Introduction : Bluetooth
Part 1: Bluetooth Framework
Part 2: Physical Layer
Part 3: Logical Transports (Link Layer)
A bottom up approach is ideal for understanding BT, grasping the aspects of physical medium will clarify how data bits are transmitted over the air and how various abstractions can be enforced over this elementary framework. Two primary attributes which defines the physical layer are explained below:
1. Frequency Usage
BT employs frequency ranging from 2400MHz to 2483.4 MHz, the Unlicensed 2.4GHz ISM, in a typical wireless communication scenario there could be other devices in the vicinity operating with the same frequency and this can cause interference on the BT channel. To overcomes such noise BT articulates a frequency hopping scheme where the particular frequency of communication is switched every 625uS (but it can never switch outside of the 2.4GHz unlicensed spectrum), this unique pattern of hopping is mutually agreed by the devices during the connection establishment.
Across all the possible frequencies there are multiple modulation schemes, and this determines the speed of the transmission over the air. For example BT supports following types of modulations.
- BDR scheme (Basic Data Rate Scheme has over the air speed of 1MBPS) and
- EDR Scheme (Enhanced Data Rate Scheme has over the air speed of 2 and 3 MBPS).
Packets transmitted over the air could belong to any one of these two modulation schemes and the header tells the receiver about the scheme used, note that header is always send in BDR scheme.
Physical Channel Transmission
We know how frequency and modulation schemes are used for encoding data over the air but there has to be an efficient way for utilizing the medium too. With Ethernet we have CSMA but BT works in a slightly different manner.
- Similar to wired protocols like SPI and I2C we have a master slave relationship between the BT devices, its pure hegemony wherein the master controls the medium and decides when a slave can transmit.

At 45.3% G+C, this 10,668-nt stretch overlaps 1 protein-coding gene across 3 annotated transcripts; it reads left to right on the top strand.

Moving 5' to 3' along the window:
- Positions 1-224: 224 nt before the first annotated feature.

- The physical medium is also divided into time slots of 625 uS and each slot is reserved for either the master or the slave, an illustration is done in the diagram below.
Master Tx always happens over a even numbered slot and slave Tx over an odd one. In the above graphical illustration we can see the following transmissions
- Master and slave exchange single slot packets in the first 3 slots.
- After which slave sends a three slot packet for which master sends a five slot packet response.
- Finally the slave sends another three slot packet.
Each BT device will have a 28 bit clock running in its controller which can identify the 625uS boundaries and initiate a Transmission (Tx) or a Reception (Rx). Data transmission happen using different packet structures, some of these packet types occupy more than one slot and needless to say every packet needs to be acknowledged by the receiving device. It is critical to note that the packet transmission will always occupy odd number of slots, this means that the slot immediately following the last packet will be reserved for the response from the receiver. Understanding the whole protocol stack is simpler if we start by studying its genetic constitution, in other words the physical layer which elaborates the strengths and the weakness in the most absolutely elementary form.